By LUCY PERRY
Motorists who might otherwise travel county roads at their own discretion, might want to pay attention to road signs posted along the way from now on.
Clay County Commissioners voted Monday to pass an ordinance establishing speed limit signs, stop signs, yield signs and traffic regulations on both and private roads and highways in the county.
"I believe it will give us some enforcement powers, but it's certainly not what I want," county attorney Eric Somheil said, explaining that the proposal is a temporary solution to what many think is a safety measure, especially those frequenting the county roads. The commissioners plan to revise it at a later meeting.
The ordinance will enforce state signs, giving local authority and jurisdiction according to existing signs and regulations as well as posting new signs where needed. The highway superintendent will be authorized to maintain the signs.
"Be it ordained, that the posting of traffic control signs throughout the private roads and highways under the authority of Clay County, such as traffic control signs currently exist, are approved," according to a subsection of the ordinance in conjunction to a state code authorizing a county legislative body to adopt ordinances regulating traffic on any highway or private road in the county.
Janet Reed, of the Solid Waste Management District, approached the commissioners with her concerns about a proposed transfer station on SR 59 and I-70. She alleges the business, Best Way Disposal, is in violation of Indiana Code and has been illegally transferring trash at the site, in which case a permit is needed.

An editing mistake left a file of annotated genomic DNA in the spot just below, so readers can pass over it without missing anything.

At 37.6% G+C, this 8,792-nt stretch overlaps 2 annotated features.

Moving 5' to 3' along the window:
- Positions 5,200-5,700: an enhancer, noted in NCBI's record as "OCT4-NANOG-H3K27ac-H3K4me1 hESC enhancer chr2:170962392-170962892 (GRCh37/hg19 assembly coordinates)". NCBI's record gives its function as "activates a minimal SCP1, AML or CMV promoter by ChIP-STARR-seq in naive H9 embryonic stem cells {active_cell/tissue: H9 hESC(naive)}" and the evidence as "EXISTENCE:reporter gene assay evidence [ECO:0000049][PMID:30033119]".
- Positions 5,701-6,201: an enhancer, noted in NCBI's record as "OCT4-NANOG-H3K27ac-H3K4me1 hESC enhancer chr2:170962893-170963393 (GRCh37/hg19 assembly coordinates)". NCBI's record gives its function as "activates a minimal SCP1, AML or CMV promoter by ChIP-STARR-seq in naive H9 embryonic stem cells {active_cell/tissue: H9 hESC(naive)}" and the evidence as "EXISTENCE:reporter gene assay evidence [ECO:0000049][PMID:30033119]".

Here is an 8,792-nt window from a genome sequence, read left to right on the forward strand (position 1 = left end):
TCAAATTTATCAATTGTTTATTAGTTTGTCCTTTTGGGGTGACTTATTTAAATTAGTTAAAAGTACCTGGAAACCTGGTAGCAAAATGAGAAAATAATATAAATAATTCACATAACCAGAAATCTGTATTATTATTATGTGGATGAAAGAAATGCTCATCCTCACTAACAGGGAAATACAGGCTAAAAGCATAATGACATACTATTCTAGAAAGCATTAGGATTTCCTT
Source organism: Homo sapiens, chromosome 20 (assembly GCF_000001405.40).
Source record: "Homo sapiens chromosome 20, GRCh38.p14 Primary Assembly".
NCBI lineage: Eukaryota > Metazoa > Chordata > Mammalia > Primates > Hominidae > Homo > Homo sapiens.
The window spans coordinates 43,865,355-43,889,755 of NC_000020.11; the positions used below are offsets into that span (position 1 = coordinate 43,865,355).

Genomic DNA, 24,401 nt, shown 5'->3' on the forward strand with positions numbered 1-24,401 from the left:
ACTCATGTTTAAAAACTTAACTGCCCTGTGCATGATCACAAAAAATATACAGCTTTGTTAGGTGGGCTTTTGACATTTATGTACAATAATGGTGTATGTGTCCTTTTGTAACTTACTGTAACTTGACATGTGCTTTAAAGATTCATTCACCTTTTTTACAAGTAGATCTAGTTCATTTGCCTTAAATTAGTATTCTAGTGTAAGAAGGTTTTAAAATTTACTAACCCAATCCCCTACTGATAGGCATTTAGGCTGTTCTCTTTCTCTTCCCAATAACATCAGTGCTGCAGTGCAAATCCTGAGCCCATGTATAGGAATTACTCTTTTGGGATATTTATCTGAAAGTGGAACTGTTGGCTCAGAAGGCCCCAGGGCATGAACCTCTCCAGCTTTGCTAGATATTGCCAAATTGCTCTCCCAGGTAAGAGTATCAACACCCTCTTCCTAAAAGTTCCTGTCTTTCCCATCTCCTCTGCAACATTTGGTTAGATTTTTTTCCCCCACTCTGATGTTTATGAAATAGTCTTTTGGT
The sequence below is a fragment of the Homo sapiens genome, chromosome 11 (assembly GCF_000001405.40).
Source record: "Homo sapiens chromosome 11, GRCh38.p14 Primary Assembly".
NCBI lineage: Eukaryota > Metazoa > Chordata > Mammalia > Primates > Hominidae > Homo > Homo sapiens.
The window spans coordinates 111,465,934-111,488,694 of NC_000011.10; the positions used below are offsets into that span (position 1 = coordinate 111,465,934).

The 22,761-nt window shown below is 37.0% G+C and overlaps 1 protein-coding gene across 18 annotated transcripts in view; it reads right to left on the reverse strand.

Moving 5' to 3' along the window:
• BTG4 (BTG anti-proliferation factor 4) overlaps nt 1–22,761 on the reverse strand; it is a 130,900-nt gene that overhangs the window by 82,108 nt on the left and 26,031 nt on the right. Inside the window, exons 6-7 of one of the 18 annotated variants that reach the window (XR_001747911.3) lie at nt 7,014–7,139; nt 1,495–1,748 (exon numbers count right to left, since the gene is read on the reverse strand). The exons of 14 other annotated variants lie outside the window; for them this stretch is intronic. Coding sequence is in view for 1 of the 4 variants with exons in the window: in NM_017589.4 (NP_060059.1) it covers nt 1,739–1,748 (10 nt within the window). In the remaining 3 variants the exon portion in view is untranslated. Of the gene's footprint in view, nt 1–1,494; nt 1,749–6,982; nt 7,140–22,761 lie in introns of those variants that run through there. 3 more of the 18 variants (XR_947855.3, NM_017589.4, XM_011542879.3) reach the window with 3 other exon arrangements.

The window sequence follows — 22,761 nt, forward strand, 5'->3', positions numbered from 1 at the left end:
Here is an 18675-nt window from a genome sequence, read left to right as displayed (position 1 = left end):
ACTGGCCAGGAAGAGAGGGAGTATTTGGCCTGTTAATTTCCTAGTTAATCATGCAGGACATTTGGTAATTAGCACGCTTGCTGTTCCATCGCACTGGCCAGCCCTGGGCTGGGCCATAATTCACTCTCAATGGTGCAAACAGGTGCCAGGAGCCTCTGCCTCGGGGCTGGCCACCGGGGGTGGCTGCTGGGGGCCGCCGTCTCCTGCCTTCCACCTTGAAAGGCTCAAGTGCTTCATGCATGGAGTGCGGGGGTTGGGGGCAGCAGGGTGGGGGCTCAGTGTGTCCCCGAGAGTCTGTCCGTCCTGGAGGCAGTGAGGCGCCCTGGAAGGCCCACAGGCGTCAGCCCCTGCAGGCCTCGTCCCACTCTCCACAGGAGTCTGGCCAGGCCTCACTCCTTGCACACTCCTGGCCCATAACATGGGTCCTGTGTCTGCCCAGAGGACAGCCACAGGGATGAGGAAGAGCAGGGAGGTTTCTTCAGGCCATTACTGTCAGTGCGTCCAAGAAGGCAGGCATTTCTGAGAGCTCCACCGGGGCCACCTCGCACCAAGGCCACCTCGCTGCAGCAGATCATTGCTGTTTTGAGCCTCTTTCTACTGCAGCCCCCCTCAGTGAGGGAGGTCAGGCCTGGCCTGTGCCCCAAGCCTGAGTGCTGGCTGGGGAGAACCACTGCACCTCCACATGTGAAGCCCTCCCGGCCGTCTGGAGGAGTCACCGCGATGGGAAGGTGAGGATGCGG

Craig Maschino, manager of Best Way Disposal claims the business is not in violation of any code and is currently operating as a recycling center, but has applied for a permit to transfer trash in the future. His facility was visited one time by the Indiana Department of Environmental Management. He denies being cited for any violation at the visit.
Commissioner Daryl Andrews expressed his concern over the proposed transfer station.
"I personally will not support a transfer station in light of the economic situation of the county," Andrews said. "Call it a transfer station or a dump, we're bringing trash to the county."
Maschino claims the opposite to be true. He says the business will be an asset to the community, and will actually be taking the trash away from the county while providing about 40 jobs to the area in the "state-of-the-art facility."
In other business:
- The commissioners agreed to a settlement over the Briley Ditch controversy with the Environmental Protection Agency. The ditch, located in Lewis Township, was alleged to be in violation of the Clean Water Act nearly eight years ago. In the agreement, the county is to pay a fine of $10,000 over a period of 10 years.
Daryl Andrews stressed the county doesn't admit any fault, but said the commissioners were at a "crossroads" to accept or not accept penalty. In effort to avoid the legal fees of going to Federal Court, he said he feels it best to settle out of court.
Commission president, Dave Parr, expressed relief to settle with the EPA.
"The sooner we're out of this fiasco, the better," he said.
- County Highway Supervisor, Ron Chamberlain, announced to the commissioners that construction work on bridge 310 at Lena. will finally be complete in early September. The project spanned over five years.